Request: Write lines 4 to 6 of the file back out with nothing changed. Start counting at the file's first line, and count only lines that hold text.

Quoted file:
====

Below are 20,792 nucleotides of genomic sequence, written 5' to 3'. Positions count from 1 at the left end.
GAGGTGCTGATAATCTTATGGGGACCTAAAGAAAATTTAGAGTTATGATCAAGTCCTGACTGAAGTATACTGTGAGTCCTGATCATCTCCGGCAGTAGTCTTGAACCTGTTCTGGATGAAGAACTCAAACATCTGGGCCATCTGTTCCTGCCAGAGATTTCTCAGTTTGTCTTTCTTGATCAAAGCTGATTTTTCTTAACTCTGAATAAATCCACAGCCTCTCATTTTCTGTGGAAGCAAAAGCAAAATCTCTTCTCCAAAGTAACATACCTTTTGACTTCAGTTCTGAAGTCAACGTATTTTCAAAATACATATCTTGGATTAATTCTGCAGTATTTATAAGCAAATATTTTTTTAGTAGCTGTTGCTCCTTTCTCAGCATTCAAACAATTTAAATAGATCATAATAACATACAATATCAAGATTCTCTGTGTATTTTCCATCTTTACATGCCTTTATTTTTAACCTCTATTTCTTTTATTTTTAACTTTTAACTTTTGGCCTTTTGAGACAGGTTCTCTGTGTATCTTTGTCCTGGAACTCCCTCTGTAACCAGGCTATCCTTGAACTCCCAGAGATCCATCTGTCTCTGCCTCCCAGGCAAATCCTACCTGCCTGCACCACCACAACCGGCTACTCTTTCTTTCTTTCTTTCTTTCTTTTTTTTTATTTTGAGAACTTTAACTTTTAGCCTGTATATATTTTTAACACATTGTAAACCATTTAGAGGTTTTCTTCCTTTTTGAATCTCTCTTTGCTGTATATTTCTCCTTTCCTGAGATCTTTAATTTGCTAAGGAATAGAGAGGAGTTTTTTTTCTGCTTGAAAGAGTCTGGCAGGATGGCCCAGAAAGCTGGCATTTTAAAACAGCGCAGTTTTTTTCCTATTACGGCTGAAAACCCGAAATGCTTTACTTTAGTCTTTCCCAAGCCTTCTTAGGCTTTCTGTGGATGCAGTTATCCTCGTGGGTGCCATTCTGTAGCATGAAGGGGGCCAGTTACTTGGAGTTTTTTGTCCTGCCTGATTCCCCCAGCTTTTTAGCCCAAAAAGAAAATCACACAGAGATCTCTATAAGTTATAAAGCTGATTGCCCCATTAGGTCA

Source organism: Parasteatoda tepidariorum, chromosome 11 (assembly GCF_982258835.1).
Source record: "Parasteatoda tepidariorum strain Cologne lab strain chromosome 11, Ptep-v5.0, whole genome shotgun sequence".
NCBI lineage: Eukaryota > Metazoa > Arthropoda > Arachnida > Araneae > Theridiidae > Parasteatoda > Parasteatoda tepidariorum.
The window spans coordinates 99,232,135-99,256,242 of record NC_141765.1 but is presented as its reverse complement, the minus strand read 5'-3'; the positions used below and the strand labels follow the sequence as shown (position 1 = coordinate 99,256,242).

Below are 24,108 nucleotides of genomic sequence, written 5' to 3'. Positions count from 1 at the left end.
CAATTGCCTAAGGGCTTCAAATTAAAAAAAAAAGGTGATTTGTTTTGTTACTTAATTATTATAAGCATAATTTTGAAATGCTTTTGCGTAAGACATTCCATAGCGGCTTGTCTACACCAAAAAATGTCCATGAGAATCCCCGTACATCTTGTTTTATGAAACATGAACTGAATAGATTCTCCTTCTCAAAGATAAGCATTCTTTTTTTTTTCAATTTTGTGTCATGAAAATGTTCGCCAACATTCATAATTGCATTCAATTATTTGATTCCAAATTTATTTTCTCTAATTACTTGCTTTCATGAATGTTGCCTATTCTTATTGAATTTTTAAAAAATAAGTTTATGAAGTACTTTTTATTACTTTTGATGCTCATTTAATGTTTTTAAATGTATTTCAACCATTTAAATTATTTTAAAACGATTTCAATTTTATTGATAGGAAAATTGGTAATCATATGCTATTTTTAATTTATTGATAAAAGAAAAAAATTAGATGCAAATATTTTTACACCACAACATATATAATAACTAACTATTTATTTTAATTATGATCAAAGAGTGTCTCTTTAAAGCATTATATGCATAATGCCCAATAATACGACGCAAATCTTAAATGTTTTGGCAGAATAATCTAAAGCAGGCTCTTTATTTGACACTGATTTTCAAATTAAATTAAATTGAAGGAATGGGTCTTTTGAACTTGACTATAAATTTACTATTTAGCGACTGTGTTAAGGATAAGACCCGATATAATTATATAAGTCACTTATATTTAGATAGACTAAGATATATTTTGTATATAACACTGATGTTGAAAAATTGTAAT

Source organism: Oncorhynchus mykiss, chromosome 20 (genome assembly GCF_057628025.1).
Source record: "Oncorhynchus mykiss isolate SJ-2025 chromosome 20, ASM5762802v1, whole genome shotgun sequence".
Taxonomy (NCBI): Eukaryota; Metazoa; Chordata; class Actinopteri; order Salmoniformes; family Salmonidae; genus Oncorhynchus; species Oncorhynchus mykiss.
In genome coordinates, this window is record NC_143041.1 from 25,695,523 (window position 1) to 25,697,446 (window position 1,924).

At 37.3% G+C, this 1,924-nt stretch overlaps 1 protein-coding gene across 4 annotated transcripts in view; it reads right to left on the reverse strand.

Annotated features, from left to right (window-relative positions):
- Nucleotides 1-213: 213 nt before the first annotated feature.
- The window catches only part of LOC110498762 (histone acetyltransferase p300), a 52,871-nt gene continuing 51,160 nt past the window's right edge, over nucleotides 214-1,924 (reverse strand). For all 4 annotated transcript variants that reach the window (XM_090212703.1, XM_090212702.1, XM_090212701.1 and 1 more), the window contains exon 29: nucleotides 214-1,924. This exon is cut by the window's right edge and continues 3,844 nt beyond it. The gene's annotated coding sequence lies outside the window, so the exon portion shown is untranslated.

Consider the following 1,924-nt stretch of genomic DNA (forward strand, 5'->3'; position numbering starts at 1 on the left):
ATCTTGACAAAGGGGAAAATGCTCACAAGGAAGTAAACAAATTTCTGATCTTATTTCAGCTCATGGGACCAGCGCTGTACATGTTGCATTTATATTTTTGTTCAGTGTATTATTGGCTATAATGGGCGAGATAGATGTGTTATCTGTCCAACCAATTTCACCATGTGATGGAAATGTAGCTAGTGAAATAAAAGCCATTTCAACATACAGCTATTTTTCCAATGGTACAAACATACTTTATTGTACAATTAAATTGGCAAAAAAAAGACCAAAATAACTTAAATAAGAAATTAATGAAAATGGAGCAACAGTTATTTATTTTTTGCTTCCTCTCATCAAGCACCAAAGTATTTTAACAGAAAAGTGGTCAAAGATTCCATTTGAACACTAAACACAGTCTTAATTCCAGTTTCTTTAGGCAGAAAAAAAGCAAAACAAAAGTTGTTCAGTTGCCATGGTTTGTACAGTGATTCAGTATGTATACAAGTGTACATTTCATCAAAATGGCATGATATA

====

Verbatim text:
Source record: "Parasteatoda tepidariorum strain Cologne lab strain chromosome 11, Ptep-v5.0, whole genome shotgun sequence".
NCBI lineage: Eukaryota > Metazoa > Arthropoda > Arachnida > Araneae > Theridiidae > Parasteatoda > Parasteatoda tepidariorum.
The window spans coordinates 99,232,135-99,256,242 of record NC_141765.1 but is presented as its reverse complement, the minus strand read 5'-3'; the positions used below and the strand labels follow the sequence as shown (position 1 = coordinate 99,256,242).